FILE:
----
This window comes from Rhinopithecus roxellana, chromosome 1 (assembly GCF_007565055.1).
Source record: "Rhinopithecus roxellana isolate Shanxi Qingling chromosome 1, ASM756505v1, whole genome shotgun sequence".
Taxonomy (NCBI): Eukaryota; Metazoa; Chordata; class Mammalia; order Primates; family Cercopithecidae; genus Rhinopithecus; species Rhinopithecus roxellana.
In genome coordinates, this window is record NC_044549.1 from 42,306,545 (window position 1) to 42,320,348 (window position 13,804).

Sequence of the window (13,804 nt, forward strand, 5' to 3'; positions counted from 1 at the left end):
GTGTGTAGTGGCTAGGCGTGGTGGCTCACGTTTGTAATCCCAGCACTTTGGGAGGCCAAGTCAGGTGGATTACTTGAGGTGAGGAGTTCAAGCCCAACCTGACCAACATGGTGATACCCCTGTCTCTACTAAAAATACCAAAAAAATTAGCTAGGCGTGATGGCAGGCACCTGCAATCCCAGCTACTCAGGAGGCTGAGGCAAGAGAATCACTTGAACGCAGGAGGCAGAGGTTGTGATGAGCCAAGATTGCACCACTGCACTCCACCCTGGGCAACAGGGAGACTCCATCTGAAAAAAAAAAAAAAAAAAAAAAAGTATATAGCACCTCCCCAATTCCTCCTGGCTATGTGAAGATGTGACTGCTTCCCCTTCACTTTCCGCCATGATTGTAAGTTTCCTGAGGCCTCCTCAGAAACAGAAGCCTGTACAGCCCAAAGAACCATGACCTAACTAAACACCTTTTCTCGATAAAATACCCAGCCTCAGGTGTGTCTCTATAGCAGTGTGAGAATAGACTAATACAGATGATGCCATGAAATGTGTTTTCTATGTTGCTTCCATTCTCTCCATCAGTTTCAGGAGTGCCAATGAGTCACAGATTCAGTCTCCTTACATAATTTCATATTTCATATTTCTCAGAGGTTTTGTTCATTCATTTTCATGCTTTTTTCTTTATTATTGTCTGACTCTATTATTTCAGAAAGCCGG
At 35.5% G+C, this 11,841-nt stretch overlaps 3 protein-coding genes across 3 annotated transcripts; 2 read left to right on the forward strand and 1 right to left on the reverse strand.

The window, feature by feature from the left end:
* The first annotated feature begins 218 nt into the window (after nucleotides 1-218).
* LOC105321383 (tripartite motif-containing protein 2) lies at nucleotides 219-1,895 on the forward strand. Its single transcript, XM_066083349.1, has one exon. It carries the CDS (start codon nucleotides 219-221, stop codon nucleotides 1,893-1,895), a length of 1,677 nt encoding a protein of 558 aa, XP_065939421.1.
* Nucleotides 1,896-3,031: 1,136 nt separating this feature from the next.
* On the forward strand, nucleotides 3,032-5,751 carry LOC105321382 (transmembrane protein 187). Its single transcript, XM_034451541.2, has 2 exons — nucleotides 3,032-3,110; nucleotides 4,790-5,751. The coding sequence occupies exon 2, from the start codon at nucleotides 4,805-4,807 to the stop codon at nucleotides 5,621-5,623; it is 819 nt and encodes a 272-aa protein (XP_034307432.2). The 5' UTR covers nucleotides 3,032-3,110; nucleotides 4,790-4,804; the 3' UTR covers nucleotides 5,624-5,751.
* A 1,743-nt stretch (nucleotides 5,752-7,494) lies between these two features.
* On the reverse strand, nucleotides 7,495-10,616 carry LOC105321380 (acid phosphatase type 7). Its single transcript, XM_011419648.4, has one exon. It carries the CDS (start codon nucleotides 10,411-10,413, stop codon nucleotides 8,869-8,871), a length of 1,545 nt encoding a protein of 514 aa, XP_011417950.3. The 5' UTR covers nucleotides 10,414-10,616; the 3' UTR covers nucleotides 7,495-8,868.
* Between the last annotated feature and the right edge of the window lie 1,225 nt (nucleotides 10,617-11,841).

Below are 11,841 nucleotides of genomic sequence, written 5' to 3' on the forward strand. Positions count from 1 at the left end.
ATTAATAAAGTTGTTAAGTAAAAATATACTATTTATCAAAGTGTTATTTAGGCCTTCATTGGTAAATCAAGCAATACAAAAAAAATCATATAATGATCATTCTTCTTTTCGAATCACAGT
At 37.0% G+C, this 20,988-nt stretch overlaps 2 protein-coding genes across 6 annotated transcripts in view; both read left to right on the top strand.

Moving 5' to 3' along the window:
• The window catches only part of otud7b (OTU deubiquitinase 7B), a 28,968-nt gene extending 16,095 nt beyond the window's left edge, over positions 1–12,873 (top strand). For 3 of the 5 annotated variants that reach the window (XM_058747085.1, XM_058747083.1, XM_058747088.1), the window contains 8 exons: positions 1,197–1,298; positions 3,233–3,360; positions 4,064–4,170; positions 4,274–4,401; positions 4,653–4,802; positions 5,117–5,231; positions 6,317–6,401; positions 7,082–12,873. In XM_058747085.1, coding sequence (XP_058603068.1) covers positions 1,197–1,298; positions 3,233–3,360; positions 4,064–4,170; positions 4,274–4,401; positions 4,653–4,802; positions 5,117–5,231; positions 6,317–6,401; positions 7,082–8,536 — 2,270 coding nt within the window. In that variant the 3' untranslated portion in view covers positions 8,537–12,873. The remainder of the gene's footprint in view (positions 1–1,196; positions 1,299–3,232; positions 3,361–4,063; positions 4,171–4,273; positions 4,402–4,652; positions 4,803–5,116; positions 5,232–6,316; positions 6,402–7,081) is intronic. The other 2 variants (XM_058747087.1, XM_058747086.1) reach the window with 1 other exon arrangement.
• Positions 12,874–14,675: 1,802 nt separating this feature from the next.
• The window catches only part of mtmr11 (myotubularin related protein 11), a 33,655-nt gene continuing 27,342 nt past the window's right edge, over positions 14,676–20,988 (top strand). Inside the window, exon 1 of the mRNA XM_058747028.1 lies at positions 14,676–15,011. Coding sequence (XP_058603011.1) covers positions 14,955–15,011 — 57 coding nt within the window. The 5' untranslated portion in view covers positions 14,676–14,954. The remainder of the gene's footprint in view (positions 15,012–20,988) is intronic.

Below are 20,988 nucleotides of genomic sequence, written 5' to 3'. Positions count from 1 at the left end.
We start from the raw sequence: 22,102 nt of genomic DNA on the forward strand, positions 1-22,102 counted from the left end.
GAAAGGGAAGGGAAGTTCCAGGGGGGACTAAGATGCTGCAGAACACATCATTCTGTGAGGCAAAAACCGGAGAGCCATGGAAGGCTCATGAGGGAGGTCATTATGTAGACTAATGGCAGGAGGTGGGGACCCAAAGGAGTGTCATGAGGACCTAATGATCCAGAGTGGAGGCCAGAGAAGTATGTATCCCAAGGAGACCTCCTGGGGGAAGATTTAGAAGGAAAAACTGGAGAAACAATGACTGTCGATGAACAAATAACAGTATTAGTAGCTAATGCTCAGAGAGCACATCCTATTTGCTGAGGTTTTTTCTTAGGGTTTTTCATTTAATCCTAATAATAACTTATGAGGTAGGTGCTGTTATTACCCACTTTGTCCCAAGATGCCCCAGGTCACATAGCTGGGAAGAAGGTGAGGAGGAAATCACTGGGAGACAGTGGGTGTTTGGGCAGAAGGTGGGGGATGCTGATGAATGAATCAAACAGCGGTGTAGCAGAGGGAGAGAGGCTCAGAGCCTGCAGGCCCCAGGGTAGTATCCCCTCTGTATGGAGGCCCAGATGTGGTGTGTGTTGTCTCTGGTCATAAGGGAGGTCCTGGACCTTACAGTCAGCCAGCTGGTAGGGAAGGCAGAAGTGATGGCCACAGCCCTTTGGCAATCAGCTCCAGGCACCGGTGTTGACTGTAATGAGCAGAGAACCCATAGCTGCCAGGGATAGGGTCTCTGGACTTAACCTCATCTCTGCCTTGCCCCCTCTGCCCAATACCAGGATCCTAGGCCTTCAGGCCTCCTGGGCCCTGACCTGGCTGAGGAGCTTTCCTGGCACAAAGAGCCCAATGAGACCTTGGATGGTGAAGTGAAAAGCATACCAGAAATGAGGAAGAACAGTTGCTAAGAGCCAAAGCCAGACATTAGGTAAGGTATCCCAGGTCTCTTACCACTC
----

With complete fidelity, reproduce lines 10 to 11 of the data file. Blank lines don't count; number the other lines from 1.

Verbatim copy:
* LOC105321383 (tripartite motif-containing protein 2) lies at nucleotides 219-1,895 on the forward strand. Its single transcript, XM_066083349.1, has one exon. It carries the CDS (start codon nucleotides 219-221, stop codon nucleotides 1,893-1,895), a length of 1,677 nt encoding a protein of 558 aa, XP_065939421.1.
* Nucleotides 1,896-3,031: 1,136 nt separating this feature from the next.